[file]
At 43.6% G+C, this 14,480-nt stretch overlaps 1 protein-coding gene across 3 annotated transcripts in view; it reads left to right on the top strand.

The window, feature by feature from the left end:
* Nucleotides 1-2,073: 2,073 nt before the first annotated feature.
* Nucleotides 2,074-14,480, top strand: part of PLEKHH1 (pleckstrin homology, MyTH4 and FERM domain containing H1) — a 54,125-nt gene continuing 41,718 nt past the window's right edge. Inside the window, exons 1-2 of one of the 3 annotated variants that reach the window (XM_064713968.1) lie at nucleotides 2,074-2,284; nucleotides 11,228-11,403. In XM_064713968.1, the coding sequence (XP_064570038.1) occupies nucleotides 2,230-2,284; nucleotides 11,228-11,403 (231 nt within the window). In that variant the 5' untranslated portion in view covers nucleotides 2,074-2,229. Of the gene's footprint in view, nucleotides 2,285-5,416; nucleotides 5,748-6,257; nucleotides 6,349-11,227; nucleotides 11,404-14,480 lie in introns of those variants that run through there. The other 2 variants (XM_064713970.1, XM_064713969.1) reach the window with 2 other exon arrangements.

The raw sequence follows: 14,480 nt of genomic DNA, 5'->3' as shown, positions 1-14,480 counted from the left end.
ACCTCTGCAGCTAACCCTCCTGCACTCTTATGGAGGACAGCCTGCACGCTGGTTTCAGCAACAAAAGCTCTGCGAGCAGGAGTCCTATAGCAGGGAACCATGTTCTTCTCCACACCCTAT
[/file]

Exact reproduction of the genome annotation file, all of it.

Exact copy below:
At 43.6% G+C, this 14,480-nt stretch overlaps 1 protein-coding gene across 3 annotated transcripts in view; it reads left to right on the top strand.

The window, feature by feature from the left end:
* Nucleotides 1-2,073: 2,073 nt before the first annotated feature.
* Nucleotides 2,074-14,480, top strand: part of PLEKHH1 (pleckstrin homology, MyTH4 and FERM domain containing H1) — a 54,125-nt gene continuing 41,718 nt past the window's right edge. Inside the window, exons 1-2 of one of the 3 annotated variants that reach the window (XM_064713968.1) lie at nucleotides 2,074-2,284; nucleotides 11,228-11,403. In XM_064713968.1, the coding sequence (XP_064570038.1) occupies nucleotides 2,230-2,284; nucleotides 11,228-11,403 (231 nt within the window). In that variant the 5' untranslated portion in view covers nucleotides 2,074-2,229. Of the gene's footprint in view, nucleotides 2,285-5,416; nucleotides 5,748-6,257; nucleotides 6,349-11,227; nucleotides 11,404-14,480 lie in introns of those variants that run through there. The other 2 variants (XM_064713970.1, XM_064713969.1) reach the window with 2 other exon arrangements.

The raw sequence follows: 14,480 nt of genomic DNA, 5'->3' as shown, positions 1-14,480 counted from the left end.
ACCTCTGCAGCTAACCCTCCTGCACTCTTATGGAGGACAGCCTGCACGCTGGTTTCAGCAACAAAAGCTCTGCGAGCAGGAGTCCTATAGCAGGGAACCATGTTCTTCTCCACACCCTAT